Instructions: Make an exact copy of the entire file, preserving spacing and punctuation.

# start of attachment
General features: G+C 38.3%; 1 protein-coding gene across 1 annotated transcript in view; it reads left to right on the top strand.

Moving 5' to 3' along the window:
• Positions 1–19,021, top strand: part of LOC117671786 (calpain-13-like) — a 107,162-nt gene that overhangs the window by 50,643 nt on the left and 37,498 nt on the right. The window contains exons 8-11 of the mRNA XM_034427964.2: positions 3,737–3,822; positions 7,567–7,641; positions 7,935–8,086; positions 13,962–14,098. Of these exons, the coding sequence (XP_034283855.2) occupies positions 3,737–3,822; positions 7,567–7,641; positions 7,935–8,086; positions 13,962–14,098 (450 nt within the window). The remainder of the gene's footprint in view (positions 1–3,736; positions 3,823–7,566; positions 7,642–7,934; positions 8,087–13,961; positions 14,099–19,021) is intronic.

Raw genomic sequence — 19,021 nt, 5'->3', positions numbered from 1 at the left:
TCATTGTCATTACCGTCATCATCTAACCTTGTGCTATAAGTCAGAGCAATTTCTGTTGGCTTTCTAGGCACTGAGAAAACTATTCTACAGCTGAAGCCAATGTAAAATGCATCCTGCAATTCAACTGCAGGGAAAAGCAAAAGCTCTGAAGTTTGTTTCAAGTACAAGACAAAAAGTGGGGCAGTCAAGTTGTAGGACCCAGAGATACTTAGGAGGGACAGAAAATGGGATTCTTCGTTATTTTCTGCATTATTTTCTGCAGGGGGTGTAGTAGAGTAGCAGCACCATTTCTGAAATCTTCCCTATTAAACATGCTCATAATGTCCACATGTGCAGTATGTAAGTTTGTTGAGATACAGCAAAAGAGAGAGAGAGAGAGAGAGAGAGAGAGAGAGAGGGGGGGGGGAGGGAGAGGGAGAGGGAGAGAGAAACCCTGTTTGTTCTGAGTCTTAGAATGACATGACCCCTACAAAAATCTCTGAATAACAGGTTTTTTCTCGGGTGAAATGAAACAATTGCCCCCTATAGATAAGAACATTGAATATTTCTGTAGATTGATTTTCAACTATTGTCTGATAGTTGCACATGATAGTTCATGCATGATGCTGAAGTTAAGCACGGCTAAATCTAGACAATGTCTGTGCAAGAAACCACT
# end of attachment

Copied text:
General features: G+C 38.3%; 1 protein-coding gene across 1 annotated transcript in view; it reads left to right on the top strand.

Moving 5' to 3' along the window:
• Positions 1–19,021, top strand: part of LOC117671786 (calpain-13-like) — a 107,162-nt gene that overhangs the window by 50,643 nt on the left and 37,498 nt on the right. The window contains exons 8-11 of the mRNA XM_034427964.2: positions 3,737–3,822; positions 7,567–7,641; positions 7,935–8,086; positions 13,962–14,098. Of these exons, the coding sequence (XP_034283855.2) occupies positions 3,737–3,822; positions 7,567–7,641; positions 7,935–8,086; positions 13,962–14,098 (450 nt within the window). The remainder of the gene's footprint in view (positions 1–3,736; positions 3,823–7,566; positions 7,642–7,934; positions 8,087–13,961; positions 14,099–19,021) is intronic.

Raw genomic sequence — 19,021 nt, 5'->3', positions numbered from 1 at the left:
TCATTGTCATTACCGTCATCATCTAACCTTGTGCTATAAGTCAGAGCAATTTCTGTTGGCTTTCTAGGCACTGAGAAAACTATTCTACAGCTGAAGCCAATGTAAAATGCATCCTGCAATTCAACTGCAGGGAAAAGCAAAAGCTCTGAAGTTTGTTTCAAGTACAAGACAAAAAGTGGGGCAGTCAAGTTGTAGGACCCAGAGATACTTAGGAGGGACAGAAAATGGGATTCTTCGTTATTTTCTGCATTATTTTCTGCAGGGGGTGTAGTAGAGTAGCAGCACCATTTCTGAAATCTTCCCTATTAAACATGCTCATAATGTCCACATGTGCAGTATGTAAGTTTGTTGAGATACAGCAAAAGAGAGAGAGAGAGAGAGAGAGAGAGAGAGAGAGGGGGGGGGGAGGGAGAGGGAGAGGGAGAGAGAAACCCTGTTTGTTCTGAGTCTTAGAATGACATGACCCCTACAAAAATCTCTGAATAACAGGTTTTTTCTCGGGTGAAATGAAACAATTGCCCCCTATAGATAAGAACATTGAATATTTCTGTAGATTGATTTTCAACTATTGTCTGATAGTTGCACATGATAGTTCATGCATGATGCTGAAGTTAAGCACGGCTAAATCTAGACAATGTCTGTGCAAGAAACCACT